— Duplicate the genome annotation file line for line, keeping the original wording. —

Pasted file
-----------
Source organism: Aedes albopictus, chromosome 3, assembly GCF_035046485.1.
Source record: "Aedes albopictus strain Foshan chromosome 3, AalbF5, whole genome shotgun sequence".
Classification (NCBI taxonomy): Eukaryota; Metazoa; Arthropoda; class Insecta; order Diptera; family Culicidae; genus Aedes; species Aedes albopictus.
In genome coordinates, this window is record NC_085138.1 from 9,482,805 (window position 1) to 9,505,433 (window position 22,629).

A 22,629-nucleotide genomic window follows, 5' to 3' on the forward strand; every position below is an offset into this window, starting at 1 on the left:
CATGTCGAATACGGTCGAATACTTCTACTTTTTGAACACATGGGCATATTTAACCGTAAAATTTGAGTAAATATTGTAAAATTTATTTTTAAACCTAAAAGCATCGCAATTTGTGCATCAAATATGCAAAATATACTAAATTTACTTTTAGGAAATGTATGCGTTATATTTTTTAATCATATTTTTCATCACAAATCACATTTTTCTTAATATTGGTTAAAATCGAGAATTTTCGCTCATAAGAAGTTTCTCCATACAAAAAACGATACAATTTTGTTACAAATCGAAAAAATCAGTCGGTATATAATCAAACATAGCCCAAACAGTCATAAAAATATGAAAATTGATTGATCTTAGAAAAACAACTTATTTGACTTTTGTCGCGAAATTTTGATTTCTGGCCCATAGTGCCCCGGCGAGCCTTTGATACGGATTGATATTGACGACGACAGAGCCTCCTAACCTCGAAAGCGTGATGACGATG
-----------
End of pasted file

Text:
Source organism: Aedes albopictus, chromosome 3, assembly GCF_035046485.1.
Source record: "Aedes albopictus strain Foshan chromosome 3, AalbF5, whole genome shotgun sequence".
Classification (NCBI taxonomy): Eukaryota; Metazoa; Arthropoda; class Insecta; order Diptera; family Culicidae; genus Aedes; species Aedes albopictus.
In genome coordinates, this window is record NC_085138.1 from 9,482,805 (window position 1) to 9,505,433 (window position 22,629).

A 22,629-nucleotide genomic window follows, 5' to 3' on the forward strand; every position below is an offset into this window, starting at 1 on the left:
CATGTCGAATACGGTCGAATACTTCTACTTTTTGAACACATGGGCATATTTAACCGTAAAATTTGAGTAAATATTGTAAAATTTATTTTTAAACCTAAAAGCATCGCAATTTGTGCATCAAATATGCAAAATATACTAAATTTACTTTTAGGAAATGTATGCGTTATATTTTTTAATCATATTTTTCATCACAAATCACATTTTTCTTAATATTGGTTAAAATCGAGAATTTTCGCTCATAAGAAGTTTCTCCATACAAAAAACGATACAATTTTGTTACAAATCGAAAAAATCAGTCGGTATATAATCAAACATAGCCCAAACAGTCATAAAAATATGAAAATTGATTGATCTTAGAAAAACAACTTATTTGACTTTTGTCGCGAAATTTTGATTTCTGGCCCATAGTGCCCCGGCGAGCCTTTGATACGGATTGATATTGACGACGACAGAGCCTCCTAACCTCGAAAGCGTGATGACGATG